“I’ve sponsored back-to-school giveaways with about 300 backpacks full of supplies and prom dress events and scholarships to high school seniors,” she said. “Every year, I give away free prom dresses. I was going to do it this year, but everything shut down. I also (hosted) a Christmas dinner at Milford Manor nursing home.”

Health-Gonzalez runs a non-profit called the GlaMaud-Ford Foundation, and due to expansion, opened a second location at The Marketplace in Steamtown, 300 Lackawanna Avenue, Scranton.

“I truly believe in educating and teaching kids. I grew up in Jamaica and we didn’t have much so I know what it is like for kids not to have,” she said. “I always said when I start my business I’m going to give back to my community, that’s just my passion.”

Monroe County NAACP President Christa Caceres says the chapter has plans to help black entrepreneurs build their businesses.

“We’re planning a year-long series called ‘Black Wall Street’ where we look back at the successes of our past and where we could meet every need from a business standpoint,” she said. “Not to be exclusive, but why can’t we — or why shouldn’t’ we — take care of our own destiny. The rat race isn’t for everybody and I want to bring us back to the possibilities of becoming your own boss.”

The program will provide individuals with tools such as credit repair and learning how to apply for a small business loan.

They will also compile a print and online version of black entrepreneurs in the area.

“I think we need to stop assigning mental labels to things and support any and all businesses, because at the end of the day they are providing a service and we should be mindful that we tend to segregate without realizing that we’re even doing it,” Caceres said. “Even as individuals we need to take stock of our own biases and work through those. I think only then we will start seeing some progress. Even with respect to visiting a black or Latino business — something maybe you’re not used to. You have to come out of your comfort zone and be willing to engage on every level.”

For info on the Monore County NAACP, go

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Are Sallie Mae Student Loans Federal or Private?



When you hear the name Sallie Mae, you probably think of student loans. There’s a good reason for that; Sallie Mae has a long history, during which time it has provided both federal and private student loans.

However, as of 2014, all of Sallie Mae’s student loans are private, and its federal loans have been sold to another servicer. Here’s what to know if you have a Sallie Mae loan or are considering taking one out.

What is Sallie Mae?

Sallie Mae is a company that currently offers private student loans. But it has taken a few forms over the years.

In 1972, Congress first created the Student Loan Marketing Association (SLMA) as a private, for-profit corporation. Congress gave SLMA, commonly called “Sallie Mae,” the status of a government-sponsored enterprise (GSE) to support the company in its mission to provide stability and liquidity to the student loan market as a warehouse for student loans.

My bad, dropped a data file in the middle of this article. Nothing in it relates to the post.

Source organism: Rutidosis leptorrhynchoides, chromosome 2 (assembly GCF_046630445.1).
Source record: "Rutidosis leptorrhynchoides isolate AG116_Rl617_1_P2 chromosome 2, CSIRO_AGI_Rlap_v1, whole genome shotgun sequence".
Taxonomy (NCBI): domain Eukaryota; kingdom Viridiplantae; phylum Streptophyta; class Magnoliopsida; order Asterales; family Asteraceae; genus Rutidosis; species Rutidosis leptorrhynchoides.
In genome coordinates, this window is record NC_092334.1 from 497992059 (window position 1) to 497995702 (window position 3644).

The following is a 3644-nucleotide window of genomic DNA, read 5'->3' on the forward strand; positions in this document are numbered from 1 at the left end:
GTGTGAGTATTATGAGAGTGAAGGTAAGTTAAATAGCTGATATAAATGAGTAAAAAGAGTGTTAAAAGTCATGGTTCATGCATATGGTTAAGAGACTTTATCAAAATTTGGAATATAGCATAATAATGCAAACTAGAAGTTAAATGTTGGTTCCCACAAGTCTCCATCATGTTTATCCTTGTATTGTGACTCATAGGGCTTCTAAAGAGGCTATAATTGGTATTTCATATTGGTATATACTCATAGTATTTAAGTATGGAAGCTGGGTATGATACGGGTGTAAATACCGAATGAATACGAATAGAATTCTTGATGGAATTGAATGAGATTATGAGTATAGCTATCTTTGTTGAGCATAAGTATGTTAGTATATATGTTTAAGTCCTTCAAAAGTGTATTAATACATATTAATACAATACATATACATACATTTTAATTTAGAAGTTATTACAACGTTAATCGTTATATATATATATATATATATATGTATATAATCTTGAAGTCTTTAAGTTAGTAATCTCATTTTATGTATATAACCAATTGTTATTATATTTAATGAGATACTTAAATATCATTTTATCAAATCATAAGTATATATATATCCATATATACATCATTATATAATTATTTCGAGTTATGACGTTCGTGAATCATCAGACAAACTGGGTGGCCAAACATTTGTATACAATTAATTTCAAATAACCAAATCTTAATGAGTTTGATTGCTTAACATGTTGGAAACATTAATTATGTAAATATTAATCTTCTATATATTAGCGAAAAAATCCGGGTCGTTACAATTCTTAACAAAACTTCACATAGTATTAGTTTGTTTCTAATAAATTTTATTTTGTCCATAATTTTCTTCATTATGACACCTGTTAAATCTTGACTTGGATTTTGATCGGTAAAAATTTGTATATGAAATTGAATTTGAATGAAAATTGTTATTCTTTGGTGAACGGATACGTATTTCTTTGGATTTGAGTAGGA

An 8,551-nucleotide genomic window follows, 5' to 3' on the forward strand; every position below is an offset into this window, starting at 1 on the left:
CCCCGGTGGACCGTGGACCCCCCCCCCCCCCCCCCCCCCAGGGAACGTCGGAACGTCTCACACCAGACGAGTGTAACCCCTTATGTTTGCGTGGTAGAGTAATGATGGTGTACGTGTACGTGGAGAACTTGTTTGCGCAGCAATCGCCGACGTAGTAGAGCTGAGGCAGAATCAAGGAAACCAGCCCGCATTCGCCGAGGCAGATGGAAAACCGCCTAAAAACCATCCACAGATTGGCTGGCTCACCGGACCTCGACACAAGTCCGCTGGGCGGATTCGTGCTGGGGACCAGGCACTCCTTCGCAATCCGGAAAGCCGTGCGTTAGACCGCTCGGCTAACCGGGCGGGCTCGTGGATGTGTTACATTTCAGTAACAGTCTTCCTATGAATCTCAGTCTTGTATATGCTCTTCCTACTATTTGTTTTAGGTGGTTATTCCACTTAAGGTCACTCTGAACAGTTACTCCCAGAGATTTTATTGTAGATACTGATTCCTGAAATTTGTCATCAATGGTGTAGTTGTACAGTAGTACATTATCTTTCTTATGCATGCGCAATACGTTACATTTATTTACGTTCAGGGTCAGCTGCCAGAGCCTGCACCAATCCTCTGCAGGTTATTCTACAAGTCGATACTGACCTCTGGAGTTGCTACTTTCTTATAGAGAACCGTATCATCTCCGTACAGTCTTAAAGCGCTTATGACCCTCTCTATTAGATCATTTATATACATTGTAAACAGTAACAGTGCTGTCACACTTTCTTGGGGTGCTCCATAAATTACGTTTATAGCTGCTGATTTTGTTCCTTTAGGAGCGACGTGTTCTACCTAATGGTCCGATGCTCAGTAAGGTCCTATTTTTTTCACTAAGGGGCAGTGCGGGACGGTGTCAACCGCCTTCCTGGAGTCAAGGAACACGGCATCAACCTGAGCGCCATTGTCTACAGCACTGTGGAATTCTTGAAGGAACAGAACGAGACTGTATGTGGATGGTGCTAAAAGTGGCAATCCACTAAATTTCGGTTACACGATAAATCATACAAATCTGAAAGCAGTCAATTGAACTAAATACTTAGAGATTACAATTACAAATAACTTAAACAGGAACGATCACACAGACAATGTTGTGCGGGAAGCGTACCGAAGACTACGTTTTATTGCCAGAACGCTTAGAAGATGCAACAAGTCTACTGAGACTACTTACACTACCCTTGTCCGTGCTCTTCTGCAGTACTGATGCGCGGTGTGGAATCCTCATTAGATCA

However, in 2004, the structure and purpose of the company began to change. SLMA dissolved in late December of that year, and the SLM Corporation, or “Sallie Mae,” was formed in its place as a fully private-sector company without GSE status.

In 2014, the company underwent another big adjustment when Sallie Mae split to form Navient and Sallie Mae. Navient is a federal student loan servicer that manages existing student loan accounts. Meanwhile, Sallie Mae continues to offer private student loans and other financial products to consumers. If you took out a student loan with Sallie Mae prior to 2014, there’s a chance that it was a federal student loan under the now-defunct Federal Family Education Loan Program (FFELP).

At present, Sallie Mae owns 1.4 percent of student loans in the United States. In addition to private student loans, the bank also offers credit cards, personal loans and savings accounts to its customers, many of whom are college students.

What is the difference between private and federal student loans?

When you’re seeking financing to pay for college, you’ll have a big choice to make: federal versus private student loans. Both types of loans offer some benefits and drawbacks.

Federal student loans are educational loans that come from the U.S. government. Under the William D. Ford Federal Direct Loan Program, there are four types of federal student loans available to qualified borrowers.

With federal student loans, you typically do not need a co-signer or even a credit check. The loans also come with numerous benefits, such as the ability to adjust your repayment plan based on your income. You may also be able to pause payments with a forbearance or deferment and perhaps even qualify for some level of student loan forgiveness.

On the negative side, most federal student loans feature borrowing limits, so you might need to find supplemental funding or scholarships if your educational costs exceed federal loan maximums.

Private student loans are educational loans you can access from private lenders, such as banks, credit unions and online lenders. On the plus side, private student loans often feature higher loan amounts than you can access through federal funding. And if you or your co-signer has excellent credit, you may be able to secure a competitive interest rate as well.